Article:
You may also want to ask a geometra about the geology of the location. How prevalent are natural hazards such as landslides or earthquakes?

Once you or your team have examined everything and reported findings, you can feel more confident about entering in to a Proposta di Acquisto (Purchase Offer) and Contratto Preliminare di Vendita, (preliminary contract,  also commonly referred to as the “Compromesso” ).

This is a critical legal phase of the transaction. Buyers are often instructed that a purchase should be a two step process. That they should first make an offer with a purchase price that becomes binding on them upon acceptance by the seller; and second, enter into a preliminary purchase and sales contract which details the terms of the deal.

This traditional approach may be followed. However, without proper legal review of the offer, there is a risk of consequences similar to those suffered by our couple from Bristol.

A sensible and efficient alternative to this approach is an offer that includes all the terms and conditions of the transaction, including conditions to be met before the offer becomes binding. Such an offer, once the conditions have been met, will constitute the preliminary contract and allow you to proceed to the Atto di vendita (final deed of sale) with one unified agreement.

Preliminary contract terms and conditions may include the examination of seller’s title, having all buildings checked for structural integrity, absence of any encumbrances or liens, or obtaining a waiver of the state’s preemption rights on buildings on the Ministry of Cultural Heritage culturally protected list. If a condition is not met, then the buyer will have the right to ask for the deposit to be returned.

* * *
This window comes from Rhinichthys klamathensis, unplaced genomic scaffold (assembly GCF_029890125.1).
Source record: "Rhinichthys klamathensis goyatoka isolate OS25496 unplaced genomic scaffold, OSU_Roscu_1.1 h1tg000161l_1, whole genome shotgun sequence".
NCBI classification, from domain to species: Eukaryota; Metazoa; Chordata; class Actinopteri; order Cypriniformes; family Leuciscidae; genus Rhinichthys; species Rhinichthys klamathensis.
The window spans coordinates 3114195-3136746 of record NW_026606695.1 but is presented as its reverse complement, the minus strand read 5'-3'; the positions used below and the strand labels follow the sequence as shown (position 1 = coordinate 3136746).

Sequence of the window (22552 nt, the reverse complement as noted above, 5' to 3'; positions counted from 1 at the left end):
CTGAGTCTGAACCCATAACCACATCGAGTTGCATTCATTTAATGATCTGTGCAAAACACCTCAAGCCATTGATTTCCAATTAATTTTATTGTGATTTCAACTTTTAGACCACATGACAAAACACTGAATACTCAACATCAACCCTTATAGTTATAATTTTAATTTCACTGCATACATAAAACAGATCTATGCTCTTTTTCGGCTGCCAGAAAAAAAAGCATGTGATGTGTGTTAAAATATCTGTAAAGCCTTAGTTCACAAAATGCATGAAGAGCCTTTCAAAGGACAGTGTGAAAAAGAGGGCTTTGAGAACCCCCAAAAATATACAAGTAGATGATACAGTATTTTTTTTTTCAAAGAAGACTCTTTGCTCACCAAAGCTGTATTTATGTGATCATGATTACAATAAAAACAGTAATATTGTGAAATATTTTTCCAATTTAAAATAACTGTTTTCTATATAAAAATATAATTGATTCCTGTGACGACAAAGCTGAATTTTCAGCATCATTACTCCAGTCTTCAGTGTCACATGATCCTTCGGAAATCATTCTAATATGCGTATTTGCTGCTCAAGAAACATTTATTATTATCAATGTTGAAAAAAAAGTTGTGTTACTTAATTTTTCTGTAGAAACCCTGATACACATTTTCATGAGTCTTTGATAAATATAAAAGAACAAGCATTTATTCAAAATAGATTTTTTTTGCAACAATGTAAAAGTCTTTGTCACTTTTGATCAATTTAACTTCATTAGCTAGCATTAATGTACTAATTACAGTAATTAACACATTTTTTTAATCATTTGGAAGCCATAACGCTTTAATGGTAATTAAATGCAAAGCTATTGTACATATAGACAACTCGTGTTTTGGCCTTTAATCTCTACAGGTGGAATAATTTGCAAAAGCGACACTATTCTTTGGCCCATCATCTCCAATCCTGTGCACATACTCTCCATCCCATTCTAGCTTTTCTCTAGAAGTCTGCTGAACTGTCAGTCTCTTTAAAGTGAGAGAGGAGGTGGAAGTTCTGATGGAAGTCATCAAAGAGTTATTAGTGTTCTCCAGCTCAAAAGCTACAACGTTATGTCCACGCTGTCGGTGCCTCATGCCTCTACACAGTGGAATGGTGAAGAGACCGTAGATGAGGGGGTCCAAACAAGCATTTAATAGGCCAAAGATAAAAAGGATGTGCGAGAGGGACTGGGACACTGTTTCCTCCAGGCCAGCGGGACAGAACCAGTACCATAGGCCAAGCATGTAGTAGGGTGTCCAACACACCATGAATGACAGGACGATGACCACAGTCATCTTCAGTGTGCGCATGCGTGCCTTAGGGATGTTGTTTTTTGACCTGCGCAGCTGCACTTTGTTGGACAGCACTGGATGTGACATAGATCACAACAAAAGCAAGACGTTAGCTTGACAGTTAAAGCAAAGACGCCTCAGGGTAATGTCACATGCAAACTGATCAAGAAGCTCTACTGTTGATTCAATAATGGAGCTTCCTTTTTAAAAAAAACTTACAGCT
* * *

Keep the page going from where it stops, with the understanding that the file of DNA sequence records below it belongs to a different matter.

The preliminary contract should also include a full legal description of the property, including rights of way, sale price, terms and method of payment of deposit(s) and the final payment, date by which the sale is to be closed and the nomination of the notary to be present at completion as required by Italian law.

Execution of the preliminary contract legally binds the parties to go forward to complete the sale, assuming all the conditions are met. Failure to close after this point is considered a breach and can be resolved through the deposit provisions in the preliminary  contract as outlined below, or by filing suit in court to enforce specific terms and conditions.

The terms of the preliminary contract are the basis upon which the notary will draft the deed to be signed at the closing.

A deposit is paid by the buyer to the vendor at the time the preliminary contract is signed. Deposit will range from 10% to 30% of the total purchase price. The deposit is technically referred to as a, “Caparra Confirmatoria”. Should there be default on the part of the buyer, that party loses the entire deposit. If  the vendor defaults, the vendor must pay the buyer twice the amount of the deposit.

Many real estate agents seek to receive their full commission at the signing of the preliminary contract, or if the traditional approach is used at the acceptance of the purchase offer. Seek to negotiate the timing of the commission payment with the real estate agent at the time of entering into a contract with the agent so that 50% of the commission is paid at the time of the signing of the preliminary contract and 50% at purchase completion.

The final completion of the transaction involves both vendor(s) and buyer(s) appearing before the nominated notary to sign the Atto di Vendita – final deed of transfer. However, either party can be represented by a third party pursuant to a power of attorney. Lawyers regularly act on behalf of their clients at closings.

At this time the vendor is paid the balance of the purchase price and title to the property is transferred to the buyer. If the buyer is taking out financing to purchase the property a bank representative may also be present.

At De Tullio Law Firm, we offer a property background check, a  pre-purchase service, which aims to identify and prevent problems such as the ones the couple from Bristol encountered.

Likewise,  for those looking to sell their Italian property, we can help you prepare a pre- sales package that includes all the paperwork potential buyers will be looking to gather prior to making a purchase decision.

If we can be of assistance for your property purchase in Italy, please get in touch.